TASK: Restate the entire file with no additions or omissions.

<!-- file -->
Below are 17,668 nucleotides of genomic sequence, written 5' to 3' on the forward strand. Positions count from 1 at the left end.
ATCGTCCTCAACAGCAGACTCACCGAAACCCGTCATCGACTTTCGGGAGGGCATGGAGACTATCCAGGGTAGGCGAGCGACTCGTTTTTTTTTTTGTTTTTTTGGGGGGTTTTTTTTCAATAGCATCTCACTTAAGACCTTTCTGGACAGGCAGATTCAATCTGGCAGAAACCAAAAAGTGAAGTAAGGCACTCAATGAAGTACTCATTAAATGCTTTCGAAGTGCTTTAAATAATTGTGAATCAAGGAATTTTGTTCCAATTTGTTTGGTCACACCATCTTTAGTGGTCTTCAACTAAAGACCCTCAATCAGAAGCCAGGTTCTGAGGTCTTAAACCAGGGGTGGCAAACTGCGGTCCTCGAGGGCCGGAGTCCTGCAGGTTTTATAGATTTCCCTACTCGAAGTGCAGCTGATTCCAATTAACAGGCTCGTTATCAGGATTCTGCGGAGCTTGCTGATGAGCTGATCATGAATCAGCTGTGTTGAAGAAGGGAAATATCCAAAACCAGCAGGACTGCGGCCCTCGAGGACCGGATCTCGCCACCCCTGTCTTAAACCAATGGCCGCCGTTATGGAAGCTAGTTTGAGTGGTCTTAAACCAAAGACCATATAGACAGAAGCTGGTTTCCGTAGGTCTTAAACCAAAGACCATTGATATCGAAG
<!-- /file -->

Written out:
Below are 17,668 nucleotides of genomic sequence, written 5' to 3' on the forward strand. Positions count from 1 at the left end.
ATCGTCCTCAACAGCAGACTCACCGAAACCCGTCATCGACTTTCGGGAGGGCATGGAGACTATCCAGGGTAGGCGAGCGACTCGTTTTTTTTTTTGTTTTTTTGGGGGGTTTTTTTTCAATAGCATCTCACTTAAGACCTTTCTGGACAGGCAGATTCAATCTGGCAGAAACCAAAAAGTGAAGTAAGGCACTCAATGAAGTACTCATTAAATGCTTTCGAAGTGCTTTAAATAATTGTGAATCAAGGAATTTTGTTCCAATTTGTTTGGTCACACCATCTTTAGTGGTCTTCAACTAAAGACCCTCAATCAGAAGCCAGGTTCTGAGGTCTTAAACCAGGGGTGGCAAACTGCGGTCCTCGAGGGCCGGAGTCCTGCAGGTTTTATAGATTTCCCTACTCGAAGTGCAGCTGATTCCAATTAACAGGCTCGTTATCAGGATTCTGCGGAGCTTGCTGATGAGCTGATCATGAATCAGCTGTGTTGAAGAAGGGAAATATCCAAAACCAGCAGGACTGCGGCCCTCGAGGACCGGATCTCGCCACCCCTGTCTTAAACCAATGGCCGCCGTTATGGAAGCTAGTTTGAGTGGTCTTAAACCAAAGACCATATAGACAGAAGCTGGTTTCCGTAGGTCTTAAACCAAAGACCATTGATATCGAAG